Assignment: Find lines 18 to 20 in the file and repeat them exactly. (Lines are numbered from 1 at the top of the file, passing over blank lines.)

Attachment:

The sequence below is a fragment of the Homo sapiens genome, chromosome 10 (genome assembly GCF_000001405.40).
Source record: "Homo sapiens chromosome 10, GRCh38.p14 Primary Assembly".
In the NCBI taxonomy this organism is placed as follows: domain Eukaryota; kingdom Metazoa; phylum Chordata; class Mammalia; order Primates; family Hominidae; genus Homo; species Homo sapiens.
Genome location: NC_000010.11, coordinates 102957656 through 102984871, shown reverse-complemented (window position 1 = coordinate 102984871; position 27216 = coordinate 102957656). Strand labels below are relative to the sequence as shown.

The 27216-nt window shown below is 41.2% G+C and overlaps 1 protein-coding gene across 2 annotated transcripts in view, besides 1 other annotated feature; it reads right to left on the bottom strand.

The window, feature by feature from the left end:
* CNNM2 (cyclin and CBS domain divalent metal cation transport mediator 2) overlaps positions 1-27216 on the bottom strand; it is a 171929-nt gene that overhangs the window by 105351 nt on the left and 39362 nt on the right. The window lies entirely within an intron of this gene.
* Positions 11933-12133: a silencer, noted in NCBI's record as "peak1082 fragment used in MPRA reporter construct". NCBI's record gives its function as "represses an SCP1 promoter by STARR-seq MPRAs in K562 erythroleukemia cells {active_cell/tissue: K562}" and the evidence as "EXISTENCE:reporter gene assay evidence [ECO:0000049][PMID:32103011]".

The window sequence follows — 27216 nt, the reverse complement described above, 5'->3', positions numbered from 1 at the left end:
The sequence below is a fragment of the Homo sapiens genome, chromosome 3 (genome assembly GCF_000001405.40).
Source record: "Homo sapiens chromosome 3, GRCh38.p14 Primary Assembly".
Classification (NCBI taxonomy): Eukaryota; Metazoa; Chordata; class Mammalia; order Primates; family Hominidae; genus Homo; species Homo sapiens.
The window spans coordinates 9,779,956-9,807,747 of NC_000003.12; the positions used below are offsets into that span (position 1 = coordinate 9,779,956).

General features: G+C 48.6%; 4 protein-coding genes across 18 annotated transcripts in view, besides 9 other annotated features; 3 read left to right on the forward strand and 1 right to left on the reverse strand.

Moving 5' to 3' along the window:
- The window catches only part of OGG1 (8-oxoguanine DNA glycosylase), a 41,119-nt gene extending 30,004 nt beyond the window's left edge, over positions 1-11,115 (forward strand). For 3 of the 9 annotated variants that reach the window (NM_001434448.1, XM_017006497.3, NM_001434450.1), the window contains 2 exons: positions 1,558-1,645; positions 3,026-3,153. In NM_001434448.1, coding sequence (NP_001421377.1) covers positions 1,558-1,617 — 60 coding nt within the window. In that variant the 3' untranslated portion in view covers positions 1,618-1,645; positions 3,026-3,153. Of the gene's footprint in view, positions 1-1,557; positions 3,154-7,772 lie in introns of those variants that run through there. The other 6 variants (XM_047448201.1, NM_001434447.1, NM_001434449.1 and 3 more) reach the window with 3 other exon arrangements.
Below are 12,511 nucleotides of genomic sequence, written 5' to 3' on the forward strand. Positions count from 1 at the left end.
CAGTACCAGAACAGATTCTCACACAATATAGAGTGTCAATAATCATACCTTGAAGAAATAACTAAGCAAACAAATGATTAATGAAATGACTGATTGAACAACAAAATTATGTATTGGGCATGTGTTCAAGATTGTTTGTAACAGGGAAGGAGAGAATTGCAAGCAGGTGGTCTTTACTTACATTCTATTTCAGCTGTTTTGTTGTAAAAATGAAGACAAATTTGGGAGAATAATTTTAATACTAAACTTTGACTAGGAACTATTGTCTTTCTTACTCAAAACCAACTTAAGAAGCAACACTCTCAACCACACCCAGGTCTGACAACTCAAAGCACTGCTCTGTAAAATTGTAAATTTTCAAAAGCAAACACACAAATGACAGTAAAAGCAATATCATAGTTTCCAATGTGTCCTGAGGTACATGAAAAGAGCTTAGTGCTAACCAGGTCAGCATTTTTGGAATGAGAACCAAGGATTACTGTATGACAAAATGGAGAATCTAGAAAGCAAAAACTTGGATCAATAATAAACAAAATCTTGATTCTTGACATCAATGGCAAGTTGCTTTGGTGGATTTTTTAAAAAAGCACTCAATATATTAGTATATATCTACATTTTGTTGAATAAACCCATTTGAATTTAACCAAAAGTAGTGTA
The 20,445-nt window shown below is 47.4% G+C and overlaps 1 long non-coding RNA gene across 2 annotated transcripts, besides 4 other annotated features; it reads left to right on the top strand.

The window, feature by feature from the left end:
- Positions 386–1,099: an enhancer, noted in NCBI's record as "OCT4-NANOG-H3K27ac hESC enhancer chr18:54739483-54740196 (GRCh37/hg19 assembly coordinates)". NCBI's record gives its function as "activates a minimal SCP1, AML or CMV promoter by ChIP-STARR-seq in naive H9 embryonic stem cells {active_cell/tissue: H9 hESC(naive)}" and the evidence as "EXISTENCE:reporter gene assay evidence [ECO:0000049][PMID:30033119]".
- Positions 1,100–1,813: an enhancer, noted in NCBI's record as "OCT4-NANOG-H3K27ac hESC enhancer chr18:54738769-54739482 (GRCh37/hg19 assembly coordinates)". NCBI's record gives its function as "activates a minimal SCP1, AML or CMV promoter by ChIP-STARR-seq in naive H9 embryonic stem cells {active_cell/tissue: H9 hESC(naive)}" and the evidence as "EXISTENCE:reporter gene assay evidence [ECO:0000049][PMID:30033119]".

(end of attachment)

CAGTACCAGAACAGATTCTCACACAATATAGAGTGTCAATAATCATACCTTGAAGAAATAACTAAGCAAACAAATGATTAATGAAATGACTGATTGAACAACAAAATTATGTATTGGGCATGTGTTCAAGATTGTTTGTAACAGGGAAGGAGAGAATTGCAAGCAGGTGGTCTTTACTTACATTCTATTTCAGCTGTTTTGTTGTAAAAATGAAGACAAATTTGGGAGAATAATTTTAATACTAAACTTTGACTAGGAACTATTGTCTTTCTTACTCAAAACCAACTTAAGAAGCAACACTCTCAACCACACCCAGGTCTGACAACTCAAAGCACTGCTCTGTAAAATTGTAAATTTTCAAAAGCAAACACACAAATGACAGTAAAAGCAATATCATAGTTTCCAATGTGTCCTGAGGTACATGAAAAGAGCTTAGTGCTAACCAGGTCAGCATTTTTGGAATGAGAACCAAGGATTACTGTATGACAAAATGGAGAATCTAGAAAGCAAAAACTTGGATCAATAATAAACAAAATCTTGATTCTTGACATCAATGGCAAGTTGCTTTGGTGGATTTTTTAAAAAAGCACTCAATATATTAGTATATATCTACATTTTGTTGAATAAACCCATTTGAATTTAACCAAAAGTAGTGTA
The 20,445-nt window shown below is 47.4% G+C and overlaps 1 long non-coding RNA gene across 2 annotated transcripts, besides 4 other annotated features; it reads left to right on the top strand.

The window, feature by feature from the left end: